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06 Apr 2016

So Long, Okie: Remembering Merle Haggard

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Merle Haggard performed last year at Stagecoach. Merle Haggard performed last year at Stagecoach. Kevin Fitzgerald

This is shaping up to be quite a sad year for the music world: 2016 has already taken David Bowie, Glenn Frey, Lemmy Kilmister and Natalie Cole—and today, it took the great Merle Haggard.

He passed away at his Northern California home on his 79th birthday, after suffering from complications from pneumonia.

Merle Haggard was a larger-than-life figure in country music. He was an outlaw in every sense of the word: Theft, bad checks and robbery were part of his criminal past, which eventually landed him in San Quentin Prison, where he began to turn his life around.

In the early 1960s, when Merle Haggard began his recording and performing career, he and Buck Owens were instrumental in forging the Bakersfield sound, a subgenre of country music that protested the commercialization of Nashville’s country-music scene. It’s a never-ending trend in country music, it seems, to commercialize the music of the day by turning it as “pop” as possible; many Americana and alt-country acts today can relate to what Merle Haggard went through five decades ago.

There are many great Haggard songs, but the one he’ll probably always be remembered for most is “Okie From Muskogee,” a controversial song he released in 1969 about how the hippie movement was destroying America. It earned him an audience that would give him thunderous applause whenever he’d start playing the song.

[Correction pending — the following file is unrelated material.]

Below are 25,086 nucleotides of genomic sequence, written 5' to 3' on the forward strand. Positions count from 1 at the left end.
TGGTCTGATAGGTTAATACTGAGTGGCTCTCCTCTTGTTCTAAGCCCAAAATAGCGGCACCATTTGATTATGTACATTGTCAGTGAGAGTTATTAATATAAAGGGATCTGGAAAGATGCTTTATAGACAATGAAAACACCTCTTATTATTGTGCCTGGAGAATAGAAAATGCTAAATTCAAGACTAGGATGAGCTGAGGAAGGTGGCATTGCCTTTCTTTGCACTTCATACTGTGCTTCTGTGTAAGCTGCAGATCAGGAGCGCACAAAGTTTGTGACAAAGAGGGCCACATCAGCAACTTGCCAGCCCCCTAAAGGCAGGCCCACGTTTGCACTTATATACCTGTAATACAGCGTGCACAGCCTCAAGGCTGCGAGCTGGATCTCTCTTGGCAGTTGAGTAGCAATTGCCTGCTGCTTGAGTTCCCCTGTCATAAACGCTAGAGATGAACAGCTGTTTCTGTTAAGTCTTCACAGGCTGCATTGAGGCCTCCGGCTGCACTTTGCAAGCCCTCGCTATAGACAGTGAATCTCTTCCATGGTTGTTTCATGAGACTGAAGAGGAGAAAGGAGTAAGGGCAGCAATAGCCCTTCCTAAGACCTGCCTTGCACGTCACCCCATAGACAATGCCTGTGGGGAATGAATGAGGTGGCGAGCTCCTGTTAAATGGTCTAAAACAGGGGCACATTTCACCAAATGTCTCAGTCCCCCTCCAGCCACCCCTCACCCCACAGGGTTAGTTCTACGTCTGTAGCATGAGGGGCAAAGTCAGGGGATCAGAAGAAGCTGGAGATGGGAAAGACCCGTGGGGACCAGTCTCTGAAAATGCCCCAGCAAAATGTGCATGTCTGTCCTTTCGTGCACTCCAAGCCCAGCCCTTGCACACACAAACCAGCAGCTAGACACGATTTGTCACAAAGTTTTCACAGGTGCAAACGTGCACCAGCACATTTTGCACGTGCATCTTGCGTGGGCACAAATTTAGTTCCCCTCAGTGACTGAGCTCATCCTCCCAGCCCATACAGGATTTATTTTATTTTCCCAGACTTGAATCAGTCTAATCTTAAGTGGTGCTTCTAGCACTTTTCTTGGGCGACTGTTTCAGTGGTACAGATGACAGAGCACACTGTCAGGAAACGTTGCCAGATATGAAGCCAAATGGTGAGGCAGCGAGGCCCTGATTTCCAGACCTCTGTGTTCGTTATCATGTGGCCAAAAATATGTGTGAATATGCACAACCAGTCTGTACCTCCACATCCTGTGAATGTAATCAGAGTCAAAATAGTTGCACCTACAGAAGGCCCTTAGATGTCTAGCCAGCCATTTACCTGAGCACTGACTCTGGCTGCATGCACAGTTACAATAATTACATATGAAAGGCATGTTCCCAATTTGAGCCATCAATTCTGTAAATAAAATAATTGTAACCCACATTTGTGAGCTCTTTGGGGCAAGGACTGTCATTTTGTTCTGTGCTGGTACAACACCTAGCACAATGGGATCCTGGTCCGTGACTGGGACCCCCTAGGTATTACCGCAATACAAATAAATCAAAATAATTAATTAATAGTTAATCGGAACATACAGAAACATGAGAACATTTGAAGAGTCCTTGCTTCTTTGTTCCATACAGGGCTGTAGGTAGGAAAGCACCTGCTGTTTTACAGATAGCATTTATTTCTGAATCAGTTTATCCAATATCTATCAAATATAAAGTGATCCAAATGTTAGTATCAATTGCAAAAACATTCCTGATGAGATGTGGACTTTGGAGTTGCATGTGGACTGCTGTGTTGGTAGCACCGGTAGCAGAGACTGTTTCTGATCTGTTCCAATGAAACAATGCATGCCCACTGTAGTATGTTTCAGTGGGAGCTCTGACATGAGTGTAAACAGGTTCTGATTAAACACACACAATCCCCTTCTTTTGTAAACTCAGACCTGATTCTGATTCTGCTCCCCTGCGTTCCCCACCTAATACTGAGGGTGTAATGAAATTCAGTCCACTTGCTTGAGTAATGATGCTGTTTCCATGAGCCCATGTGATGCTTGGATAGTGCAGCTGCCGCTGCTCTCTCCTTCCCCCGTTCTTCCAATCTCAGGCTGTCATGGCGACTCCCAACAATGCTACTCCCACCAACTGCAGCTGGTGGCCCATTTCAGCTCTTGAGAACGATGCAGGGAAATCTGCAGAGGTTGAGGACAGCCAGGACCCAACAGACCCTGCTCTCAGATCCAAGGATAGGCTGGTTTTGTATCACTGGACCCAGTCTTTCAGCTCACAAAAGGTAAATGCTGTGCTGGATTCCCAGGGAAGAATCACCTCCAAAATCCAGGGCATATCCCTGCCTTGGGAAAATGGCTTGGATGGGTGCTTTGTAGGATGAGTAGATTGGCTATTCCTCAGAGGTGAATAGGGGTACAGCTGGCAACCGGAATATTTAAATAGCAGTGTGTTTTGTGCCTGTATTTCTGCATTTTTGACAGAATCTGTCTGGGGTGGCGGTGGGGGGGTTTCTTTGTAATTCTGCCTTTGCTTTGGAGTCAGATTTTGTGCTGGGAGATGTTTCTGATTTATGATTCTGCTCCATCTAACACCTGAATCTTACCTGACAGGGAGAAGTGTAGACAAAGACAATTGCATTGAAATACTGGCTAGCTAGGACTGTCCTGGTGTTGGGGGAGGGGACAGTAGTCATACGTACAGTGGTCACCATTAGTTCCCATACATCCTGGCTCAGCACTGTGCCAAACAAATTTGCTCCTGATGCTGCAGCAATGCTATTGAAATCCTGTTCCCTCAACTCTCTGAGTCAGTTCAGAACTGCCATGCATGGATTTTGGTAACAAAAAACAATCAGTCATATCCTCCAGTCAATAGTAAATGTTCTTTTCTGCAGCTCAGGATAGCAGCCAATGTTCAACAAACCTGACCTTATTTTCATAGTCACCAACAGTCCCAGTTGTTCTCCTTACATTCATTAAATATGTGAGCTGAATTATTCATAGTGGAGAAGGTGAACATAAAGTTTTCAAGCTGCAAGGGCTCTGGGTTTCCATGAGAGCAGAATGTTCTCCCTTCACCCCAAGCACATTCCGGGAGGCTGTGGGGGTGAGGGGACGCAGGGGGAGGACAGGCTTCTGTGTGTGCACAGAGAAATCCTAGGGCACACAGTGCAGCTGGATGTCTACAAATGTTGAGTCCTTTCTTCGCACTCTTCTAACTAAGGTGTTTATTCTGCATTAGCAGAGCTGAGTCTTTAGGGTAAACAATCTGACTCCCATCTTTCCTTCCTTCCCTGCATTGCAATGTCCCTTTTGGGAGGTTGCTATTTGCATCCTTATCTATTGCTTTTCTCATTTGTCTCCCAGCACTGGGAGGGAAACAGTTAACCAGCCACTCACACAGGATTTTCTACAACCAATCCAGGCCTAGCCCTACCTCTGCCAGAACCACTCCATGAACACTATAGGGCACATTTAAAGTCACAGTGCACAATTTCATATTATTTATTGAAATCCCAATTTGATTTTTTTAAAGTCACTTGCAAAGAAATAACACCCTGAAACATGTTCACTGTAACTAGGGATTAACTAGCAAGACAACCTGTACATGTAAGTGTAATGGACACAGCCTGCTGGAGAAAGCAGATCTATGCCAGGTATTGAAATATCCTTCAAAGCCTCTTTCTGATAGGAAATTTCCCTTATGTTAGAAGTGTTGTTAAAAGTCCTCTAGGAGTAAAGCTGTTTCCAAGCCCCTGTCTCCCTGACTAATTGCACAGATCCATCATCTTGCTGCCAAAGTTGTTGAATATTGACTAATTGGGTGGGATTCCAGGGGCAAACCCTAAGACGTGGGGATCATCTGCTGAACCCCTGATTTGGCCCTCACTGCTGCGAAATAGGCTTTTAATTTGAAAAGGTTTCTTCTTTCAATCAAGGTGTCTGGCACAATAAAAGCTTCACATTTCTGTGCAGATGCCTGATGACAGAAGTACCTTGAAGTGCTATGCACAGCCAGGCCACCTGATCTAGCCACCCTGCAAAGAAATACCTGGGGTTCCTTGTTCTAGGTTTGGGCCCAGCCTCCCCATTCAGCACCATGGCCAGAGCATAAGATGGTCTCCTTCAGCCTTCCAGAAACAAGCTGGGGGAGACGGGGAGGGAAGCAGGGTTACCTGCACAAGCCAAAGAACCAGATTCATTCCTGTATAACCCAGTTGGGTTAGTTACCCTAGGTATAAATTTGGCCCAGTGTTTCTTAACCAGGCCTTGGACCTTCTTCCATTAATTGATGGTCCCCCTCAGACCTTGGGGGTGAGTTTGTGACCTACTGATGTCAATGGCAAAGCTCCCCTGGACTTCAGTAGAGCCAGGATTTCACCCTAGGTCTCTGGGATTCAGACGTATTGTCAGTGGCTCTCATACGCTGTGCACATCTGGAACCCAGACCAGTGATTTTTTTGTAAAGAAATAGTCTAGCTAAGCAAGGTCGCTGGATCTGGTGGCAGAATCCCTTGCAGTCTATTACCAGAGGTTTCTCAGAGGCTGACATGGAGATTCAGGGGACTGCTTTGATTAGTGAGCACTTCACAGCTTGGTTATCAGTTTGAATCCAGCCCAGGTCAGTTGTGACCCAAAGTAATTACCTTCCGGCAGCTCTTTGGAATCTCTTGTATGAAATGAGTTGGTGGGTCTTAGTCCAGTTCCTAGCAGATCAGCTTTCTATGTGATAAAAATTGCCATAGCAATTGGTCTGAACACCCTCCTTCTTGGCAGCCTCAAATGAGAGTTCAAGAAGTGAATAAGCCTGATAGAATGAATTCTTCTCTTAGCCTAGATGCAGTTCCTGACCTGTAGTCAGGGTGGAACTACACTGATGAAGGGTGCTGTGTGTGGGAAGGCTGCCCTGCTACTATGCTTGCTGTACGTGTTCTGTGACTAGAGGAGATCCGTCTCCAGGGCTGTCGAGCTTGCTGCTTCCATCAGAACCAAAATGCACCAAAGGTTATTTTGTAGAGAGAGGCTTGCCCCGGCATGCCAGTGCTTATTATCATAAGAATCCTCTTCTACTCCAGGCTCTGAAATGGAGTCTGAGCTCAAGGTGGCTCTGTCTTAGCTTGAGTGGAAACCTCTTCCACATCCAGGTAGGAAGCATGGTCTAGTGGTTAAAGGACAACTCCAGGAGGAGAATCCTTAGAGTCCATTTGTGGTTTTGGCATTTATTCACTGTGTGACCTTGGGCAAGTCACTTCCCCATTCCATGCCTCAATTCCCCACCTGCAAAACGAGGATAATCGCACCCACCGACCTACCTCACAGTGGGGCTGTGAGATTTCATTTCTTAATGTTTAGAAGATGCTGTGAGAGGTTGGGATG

Yes, Merle Haggard was a man who was not afraid to take a strong stance—and tell the whole world about it. However, while he was pegged as a blue-collar conservative, he went on a successful tour with Bob Dylan in 2005.

He’s admired in alt-country and Americana circles as much as he is in the mainstream country world. He’s been referenced in songs. His song “Mama Tried” was often covered by the Grateful Dead. He recorded songs with artists from Willie Nelson to Jewel, and was even on punk label Epitaph Records’ sister label, ANTI-, with people such as Tom Waits and Roky Erickson.

Last year at Stagecoach, Merle Haggard’s surprising performance eschewed much of the Bakersfield sound, as well as the outlaw country sound. Instead, he went for a more polished live presentation with a horn section. Still, he was magnificent and proved that he still had it as a live performer.

It’s worth noting that earlier that day, Merle Haggard was seen on the side of the stage while Sturgill Simpson performed. He seemed in awe of what Simpson was trying to create: yet another country sound that rejects the commercial stuff coming out of Nashville.

The deaths of Johnny Cash in 2003 and George Jones in 2013 were crushing blows to the country-usic world, and now comes the death of Merle Haggard. There are very few of the originals left. It’s undeniable: Merle Haggard is one of the guys who made the genre something modern country musicians can hang their hat on.

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